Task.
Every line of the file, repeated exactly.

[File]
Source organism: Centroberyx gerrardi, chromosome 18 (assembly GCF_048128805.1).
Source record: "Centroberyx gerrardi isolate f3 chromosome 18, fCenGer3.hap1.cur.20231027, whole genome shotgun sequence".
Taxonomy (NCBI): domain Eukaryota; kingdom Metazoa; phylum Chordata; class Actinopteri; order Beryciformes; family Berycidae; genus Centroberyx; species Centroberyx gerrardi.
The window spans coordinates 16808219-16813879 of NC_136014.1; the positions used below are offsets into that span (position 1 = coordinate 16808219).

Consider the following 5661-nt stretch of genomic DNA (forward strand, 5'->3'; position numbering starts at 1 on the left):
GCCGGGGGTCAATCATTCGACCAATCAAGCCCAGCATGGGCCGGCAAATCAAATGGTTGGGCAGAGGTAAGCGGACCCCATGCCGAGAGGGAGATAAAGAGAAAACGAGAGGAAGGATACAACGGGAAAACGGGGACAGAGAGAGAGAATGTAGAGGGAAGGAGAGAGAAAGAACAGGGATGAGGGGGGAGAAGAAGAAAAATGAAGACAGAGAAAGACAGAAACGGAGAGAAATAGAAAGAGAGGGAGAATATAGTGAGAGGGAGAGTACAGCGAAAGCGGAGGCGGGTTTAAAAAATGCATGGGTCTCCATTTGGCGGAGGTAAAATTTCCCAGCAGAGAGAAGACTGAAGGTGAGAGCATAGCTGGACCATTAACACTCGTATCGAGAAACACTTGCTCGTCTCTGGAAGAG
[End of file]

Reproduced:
Source organism: Centroberyx gerrardi, chromosome 18 (assembly GCF_048128805.1).
Source record: "Centroberyx gerrardi isolate f3 chromosome 18, fCenGer3.hap1.cur.20231027, whole genome shotgun sequence".
Taxonomy (NCBI): domain Eukaryota; kingdom Metazoa; phylum Chordata; class Actinopteri; order Beryciformes; family Berycidae; genus Centroberyx; species Centroberyx gerrardi.
The window spans coordinates 16808219-16813879 of NC_136014.1; the positions used below are offsets into that span (position 1 = coordinate 16808219).

Consider the following 5661-nt stretch of genomic DNA (forward strand, 5'->3'; position numbering starts at 1 on the left):
GCCGGGGGTCAATCATTCGACCAATCAAGCCCAGCATGGGCCGGCAAATCAAATGGTTGGGCAGAGGTAAGCGGACCCCATGCCGAGAGGGAGATAAAGAGAAAACGAGAGGAAGGATACAACGGGAAAACGGGGACAGAGAGAGAGAATGTAGAGGGAAGGAGAGAGAAAGAACAGGGATGAGGGGGGAGAAGAAGAAAAATGAAGACAGAGAAAGACAGAAACGGAGAGAAATAGAAAGAGAGGGAGAATATAGTGAGAGGGAGAGTACAGCGAAAGCGGAGGCGGGTTTAAAAAATGCATGGGTCTCCATTTGGCGGAGGTAAAATTTCCCAGCAGAGAGAAGACTGAAGGTGAGAGCATAGCTGGACCATTAACACTCGTATCGAGAAACACTTGCTCGTCTCTGGAAGAG